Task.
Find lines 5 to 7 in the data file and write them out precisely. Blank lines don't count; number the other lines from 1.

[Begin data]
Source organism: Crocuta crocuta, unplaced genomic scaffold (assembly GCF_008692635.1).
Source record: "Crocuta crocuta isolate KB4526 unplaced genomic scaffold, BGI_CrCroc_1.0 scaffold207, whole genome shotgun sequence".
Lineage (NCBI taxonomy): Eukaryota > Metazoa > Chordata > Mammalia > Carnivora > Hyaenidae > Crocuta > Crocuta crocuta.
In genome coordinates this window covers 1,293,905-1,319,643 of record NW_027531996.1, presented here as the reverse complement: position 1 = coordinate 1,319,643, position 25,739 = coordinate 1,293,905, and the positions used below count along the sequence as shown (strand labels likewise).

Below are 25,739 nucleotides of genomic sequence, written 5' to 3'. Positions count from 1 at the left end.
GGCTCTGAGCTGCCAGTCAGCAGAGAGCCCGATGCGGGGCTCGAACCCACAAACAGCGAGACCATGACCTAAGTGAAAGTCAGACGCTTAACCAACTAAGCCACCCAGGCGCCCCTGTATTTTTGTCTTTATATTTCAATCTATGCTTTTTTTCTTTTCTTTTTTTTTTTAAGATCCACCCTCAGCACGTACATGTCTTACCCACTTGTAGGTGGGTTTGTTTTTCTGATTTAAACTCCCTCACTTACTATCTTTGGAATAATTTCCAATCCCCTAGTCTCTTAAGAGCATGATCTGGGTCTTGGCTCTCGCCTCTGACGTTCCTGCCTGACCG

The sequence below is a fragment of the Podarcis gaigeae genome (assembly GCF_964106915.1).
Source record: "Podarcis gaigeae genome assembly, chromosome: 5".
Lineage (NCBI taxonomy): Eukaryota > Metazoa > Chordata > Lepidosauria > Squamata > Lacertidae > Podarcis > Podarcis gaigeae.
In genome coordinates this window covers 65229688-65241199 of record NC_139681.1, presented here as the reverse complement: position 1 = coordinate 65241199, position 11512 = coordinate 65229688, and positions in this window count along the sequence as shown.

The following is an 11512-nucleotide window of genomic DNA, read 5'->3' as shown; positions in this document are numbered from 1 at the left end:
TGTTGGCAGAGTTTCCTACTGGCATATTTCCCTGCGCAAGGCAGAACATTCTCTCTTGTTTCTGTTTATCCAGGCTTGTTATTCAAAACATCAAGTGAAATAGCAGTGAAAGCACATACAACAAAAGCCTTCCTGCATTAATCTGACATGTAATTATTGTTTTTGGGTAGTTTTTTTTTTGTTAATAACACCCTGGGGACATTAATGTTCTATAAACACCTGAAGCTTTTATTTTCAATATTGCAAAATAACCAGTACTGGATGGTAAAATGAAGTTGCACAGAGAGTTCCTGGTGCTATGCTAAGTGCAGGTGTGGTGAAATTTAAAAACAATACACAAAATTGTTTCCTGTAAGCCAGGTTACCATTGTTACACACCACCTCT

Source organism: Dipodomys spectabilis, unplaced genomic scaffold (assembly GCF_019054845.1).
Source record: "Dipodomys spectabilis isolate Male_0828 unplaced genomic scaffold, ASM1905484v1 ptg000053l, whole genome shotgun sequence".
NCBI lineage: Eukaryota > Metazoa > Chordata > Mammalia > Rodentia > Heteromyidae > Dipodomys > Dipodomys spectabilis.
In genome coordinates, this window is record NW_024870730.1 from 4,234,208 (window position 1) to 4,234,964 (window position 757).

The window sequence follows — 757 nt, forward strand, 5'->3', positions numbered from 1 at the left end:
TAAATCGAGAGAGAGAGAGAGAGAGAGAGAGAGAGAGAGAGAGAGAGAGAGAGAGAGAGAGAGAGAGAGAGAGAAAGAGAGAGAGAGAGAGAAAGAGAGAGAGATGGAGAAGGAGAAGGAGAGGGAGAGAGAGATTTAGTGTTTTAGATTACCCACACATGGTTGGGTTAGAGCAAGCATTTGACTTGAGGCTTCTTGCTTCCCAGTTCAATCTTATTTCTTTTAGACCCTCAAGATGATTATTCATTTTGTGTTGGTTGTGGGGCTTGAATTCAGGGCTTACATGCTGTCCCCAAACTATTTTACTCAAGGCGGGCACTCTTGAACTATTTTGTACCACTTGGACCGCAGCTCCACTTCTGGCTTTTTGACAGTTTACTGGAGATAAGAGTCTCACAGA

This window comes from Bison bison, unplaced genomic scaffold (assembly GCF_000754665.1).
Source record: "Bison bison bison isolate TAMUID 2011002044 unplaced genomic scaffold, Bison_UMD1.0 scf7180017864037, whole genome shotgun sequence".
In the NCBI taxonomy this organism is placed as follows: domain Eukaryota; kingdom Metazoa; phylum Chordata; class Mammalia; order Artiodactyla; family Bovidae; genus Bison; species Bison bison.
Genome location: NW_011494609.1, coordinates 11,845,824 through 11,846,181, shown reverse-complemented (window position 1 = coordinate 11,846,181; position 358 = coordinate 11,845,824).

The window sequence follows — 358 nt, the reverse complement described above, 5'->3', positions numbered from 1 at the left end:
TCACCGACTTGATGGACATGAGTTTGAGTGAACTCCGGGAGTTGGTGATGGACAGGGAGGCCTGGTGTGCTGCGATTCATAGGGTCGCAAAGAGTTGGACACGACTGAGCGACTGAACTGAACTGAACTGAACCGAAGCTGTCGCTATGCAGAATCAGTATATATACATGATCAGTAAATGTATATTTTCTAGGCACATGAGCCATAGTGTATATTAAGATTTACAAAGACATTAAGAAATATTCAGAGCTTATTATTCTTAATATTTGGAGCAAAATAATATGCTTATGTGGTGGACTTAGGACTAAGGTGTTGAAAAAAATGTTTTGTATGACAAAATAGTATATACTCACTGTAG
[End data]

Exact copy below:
Below are 25,739 nucleotides of genomic sequence, written 5' to 3'. Positions count from 1 at the left end.
GGCTCTGAGCTGCCAGTCAGCAGAGAGCCCGATGCGGGGCTCGAACCCACAAACAGCGAGACCATGACCTAAGTGAAAGTCAGACGCTTAACCAACTAAGCCACCCAGGCGCCCCTGTATTTTTGTCTTTATATTTCAATCTATGCTTTTTTTCTTTTCTTTTTTTTTTTAAGATCCACCCTCAGCACGTACATGTCTTACCCACTTGTAGGTGGGTTTGTTTTTCTGATTTAAACTCCCTCACTTACTATCTTTGGAATAATTTCCAATCCCCTAGTCTCTTAAGAGCATGATCTGGGTCTTGGCTCTCGCCTCTGACGTTCCTGCCTGACCG

The sequence below is a fragment of the Podarcis gaigeae genome (assembly GCF_964106915.1).